Have you recently changed the brand or type of litter? A little investigative work should be able to tell you whether his poop matting and the change of litter are connected. If the issue happened around the same time you changed brands, it could be the new scent or texture of the litter that’s to blame.

Cats are pretty picky when it comes to where they do their business. Change back to the brand or type of litter you used before, and the issue should quickly resolve.

Upgrade the Litter Tray

According to Dr. Zay Satchu, co-founder of Bond Vet, a common reason why poop might be getting stuck in your cat’s hind fur is the wrong litter box size. As he points out, there needs to be adequate space between their bum and the litter, otherwise they may leave their litter box with residue stuck on their fur.

When selecting a litter tray, consider the height of your cat and let that determine the height of the litter tray. What’s more, pay attention to how much litter you’re putting in. It could simply be too high for your furry friend!

Teach Your Cat to Clean His Butt

There are many reasons why your cat isn’t cleaning their butt. It may be that they’re still young and haven’t learned how to do it correctly yet. Or it could be down to lack of mobility – if your cat is overweight or experiencing arthritis.

To encourage your cat to clean itself, start by brushing him two to three times a day using quick, sharp strokes to mimic the cleaning technique of cats. Doing this should help remind them of the importance of bath time while teaching young kittens the right technique.

Daily cleaning is essential for cats. Besides removing dirt and impurities that might cause infections, illnesses, and allergies, it also evenly distributes the cat’s natural skin oils, which help maintain healthy, parasite-free skin. Plus, it keeps Fluffy’s fur extra soft and shiny!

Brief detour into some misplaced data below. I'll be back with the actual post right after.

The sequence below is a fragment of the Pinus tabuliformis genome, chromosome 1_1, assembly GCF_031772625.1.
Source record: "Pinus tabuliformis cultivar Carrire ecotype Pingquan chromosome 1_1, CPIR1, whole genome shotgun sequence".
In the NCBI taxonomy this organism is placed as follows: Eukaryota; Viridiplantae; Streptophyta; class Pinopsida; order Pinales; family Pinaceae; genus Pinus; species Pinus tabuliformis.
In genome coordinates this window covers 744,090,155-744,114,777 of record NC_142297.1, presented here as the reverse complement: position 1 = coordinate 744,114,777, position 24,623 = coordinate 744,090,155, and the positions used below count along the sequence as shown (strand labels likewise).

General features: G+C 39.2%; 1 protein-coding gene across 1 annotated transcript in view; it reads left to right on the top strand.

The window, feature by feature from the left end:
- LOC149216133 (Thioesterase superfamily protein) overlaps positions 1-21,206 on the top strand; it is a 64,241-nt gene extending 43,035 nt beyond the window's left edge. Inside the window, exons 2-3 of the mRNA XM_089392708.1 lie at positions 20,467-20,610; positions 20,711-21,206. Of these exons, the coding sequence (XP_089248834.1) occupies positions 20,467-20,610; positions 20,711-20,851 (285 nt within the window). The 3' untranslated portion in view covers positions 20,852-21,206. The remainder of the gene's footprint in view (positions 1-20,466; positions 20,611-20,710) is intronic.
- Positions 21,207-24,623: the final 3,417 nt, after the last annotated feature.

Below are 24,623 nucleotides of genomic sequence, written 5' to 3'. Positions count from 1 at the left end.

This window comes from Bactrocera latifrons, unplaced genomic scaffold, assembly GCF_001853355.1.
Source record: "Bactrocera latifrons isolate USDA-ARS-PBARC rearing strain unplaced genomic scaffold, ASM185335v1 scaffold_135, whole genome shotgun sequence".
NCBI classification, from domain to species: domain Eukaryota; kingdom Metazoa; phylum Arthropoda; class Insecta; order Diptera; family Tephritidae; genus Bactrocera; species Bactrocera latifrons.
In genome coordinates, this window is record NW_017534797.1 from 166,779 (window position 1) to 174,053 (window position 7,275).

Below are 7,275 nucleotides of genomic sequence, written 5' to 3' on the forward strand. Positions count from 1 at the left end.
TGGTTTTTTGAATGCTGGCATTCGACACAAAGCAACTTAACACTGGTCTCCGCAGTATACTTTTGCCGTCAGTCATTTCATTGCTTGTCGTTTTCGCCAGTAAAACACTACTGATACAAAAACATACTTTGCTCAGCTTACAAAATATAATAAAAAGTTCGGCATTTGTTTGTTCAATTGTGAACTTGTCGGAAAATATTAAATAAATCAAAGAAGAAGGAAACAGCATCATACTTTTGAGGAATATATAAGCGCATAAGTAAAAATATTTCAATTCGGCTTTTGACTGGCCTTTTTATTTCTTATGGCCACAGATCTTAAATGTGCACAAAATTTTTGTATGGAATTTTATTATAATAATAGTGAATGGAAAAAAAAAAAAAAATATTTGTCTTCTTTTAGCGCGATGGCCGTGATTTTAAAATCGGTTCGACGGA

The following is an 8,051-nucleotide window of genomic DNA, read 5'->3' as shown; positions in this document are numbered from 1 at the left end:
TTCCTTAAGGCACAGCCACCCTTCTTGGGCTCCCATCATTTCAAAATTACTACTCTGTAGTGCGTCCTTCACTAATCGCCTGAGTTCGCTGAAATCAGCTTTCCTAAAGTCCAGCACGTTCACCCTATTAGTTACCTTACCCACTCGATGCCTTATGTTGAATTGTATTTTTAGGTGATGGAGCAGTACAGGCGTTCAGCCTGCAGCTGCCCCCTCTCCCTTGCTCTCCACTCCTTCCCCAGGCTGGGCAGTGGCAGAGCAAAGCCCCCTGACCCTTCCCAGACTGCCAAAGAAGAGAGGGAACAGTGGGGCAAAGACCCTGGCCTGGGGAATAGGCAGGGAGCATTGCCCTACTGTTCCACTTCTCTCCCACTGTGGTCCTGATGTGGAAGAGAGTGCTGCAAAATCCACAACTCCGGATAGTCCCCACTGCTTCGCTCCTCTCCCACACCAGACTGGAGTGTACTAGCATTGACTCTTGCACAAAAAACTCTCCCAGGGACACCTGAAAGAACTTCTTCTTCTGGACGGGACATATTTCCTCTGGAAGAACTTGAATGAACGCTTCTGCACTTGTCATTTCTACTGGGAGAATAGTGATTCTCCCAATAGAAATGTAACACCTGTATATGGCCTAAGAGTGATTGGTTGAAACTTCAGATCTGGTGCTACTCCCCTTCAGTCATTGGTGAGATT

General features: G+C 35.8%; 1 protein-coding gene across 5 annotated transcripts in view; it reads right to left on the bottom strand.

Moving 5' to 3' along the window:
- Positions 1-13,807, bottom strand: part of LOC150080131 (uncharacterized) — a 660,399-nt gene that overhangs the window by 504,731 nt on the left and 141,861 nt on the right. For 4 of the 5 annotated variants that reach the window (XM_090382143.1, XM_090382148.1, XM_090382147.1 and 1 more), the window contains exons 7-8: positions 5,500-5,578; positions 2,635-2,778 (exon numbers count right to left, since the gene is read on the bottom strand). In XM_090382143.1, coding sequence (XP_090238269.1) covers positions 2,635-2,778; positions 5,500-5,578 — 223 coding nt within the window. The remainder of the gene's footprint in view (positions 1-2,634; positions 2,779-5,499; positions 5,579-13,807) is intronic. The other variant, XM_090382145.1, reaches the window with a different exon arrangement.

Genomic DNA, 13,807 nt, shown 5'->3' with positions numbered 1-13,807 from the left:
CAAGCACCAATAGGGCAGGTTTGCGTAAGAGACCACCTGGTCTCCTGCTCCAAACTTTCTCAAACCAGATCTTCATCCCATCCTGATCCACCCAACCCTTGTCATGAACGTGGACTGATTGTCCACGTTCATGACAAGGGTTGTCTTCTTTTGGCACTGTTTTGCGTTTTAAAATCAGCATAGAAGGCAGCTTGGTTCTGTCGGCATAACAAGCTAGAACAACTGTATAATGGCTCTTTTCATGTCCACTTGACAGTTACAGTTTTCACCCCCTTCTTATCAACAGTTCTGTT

As previously mentioned, you could also try gently misting his butt with a water sprayer to encourage him to correct your cleaning work. Cats generally don’t like having stuff on their fur – even plain old water. This technique is an easy, mess-free way to remind your cat to wash! In case he missed the memo…

Prevent Constipation

The problem of cat poop sticking out of anus could be down to constipation. Some of the most common causes of constipation in cats include hairballs and poor diet. If hairballs are the problem, turn to hairball gels or foods designed to prevent and remove furballs. If that’s not it, consider altering his diet.

Like humans, cats need a high-fiber diet in order to maintain good anal health. Try incorporating more fibrous foods into his daily diet to prevent constipation.

You’ll also want to cut back on his intake of dry food. While convenient and affordable, dry food can be harmful to cats when eaten regularly.

According to the pros, it can form gastrointestinal blockages – making it hard for kitty to poop. Try replacing dry food with wet food for a few days, and see if the issue improves.

Visit a Veterinarian

If poop getting stuck in your cat’s fur or anus is becoming a common problem, it may be time to visit a professional for guidance. Pay attention to what’s going on down there, and consult with a veterinarian if something doesn’t seem normal to you.

Some common health issues associated with cat poop sticking out of anus include swollen anal glands, diarrhea, allergies, and worms. If you suspect your cat may be suffering from one of these health issues, visit your veterinarian straight away. By leaving it untreated, complications may occur, leading to potentially life threatening consequences.